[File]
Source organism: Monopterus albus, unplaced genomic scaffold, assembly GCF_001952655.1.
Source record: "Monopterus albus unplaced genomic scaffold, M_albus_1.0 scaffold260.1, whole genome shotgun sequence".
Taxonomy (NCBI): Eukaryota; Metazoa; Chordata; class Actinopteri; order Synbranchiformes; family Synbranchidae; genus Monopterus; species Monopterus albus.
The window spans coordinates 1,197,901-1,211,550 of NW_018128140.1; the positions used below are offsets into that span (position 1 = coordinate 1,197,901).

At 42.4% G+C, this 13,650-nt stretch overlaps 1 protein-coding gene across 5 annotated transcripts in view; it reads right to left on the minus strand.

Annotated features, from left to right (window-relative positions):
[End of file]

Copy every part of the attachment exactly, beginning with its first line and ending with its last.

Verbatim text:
Source organism: Monopterus albus, unplaced genomic scaffold, assembly GCF_001952655.1.
Source record: "Monopterus albus unplaced genomic scaffold, M_albus_1.0 scaffold260.1, whole genome shotgun sequence".
Taxonomy (NCBI): Eukaryota; Metazoa; Chordata; class Actinopteri; order Synbranchiformes; family Synbranchidae; genus Monopterus; species Monopterus albus.
The window spans coordinates 1,197,901-1,211,550 of NW_018128140.1; the positions used below are offsets into that span (position 1 = coordinate 1,197,901).

At 42.4% G+C, this 13,650-nt stretch overlaps 1 protein-coding gene across 5 annotated transcripts in view; it reads right to left on the minus strand.

Annotated features, from left to right (window-relative positions):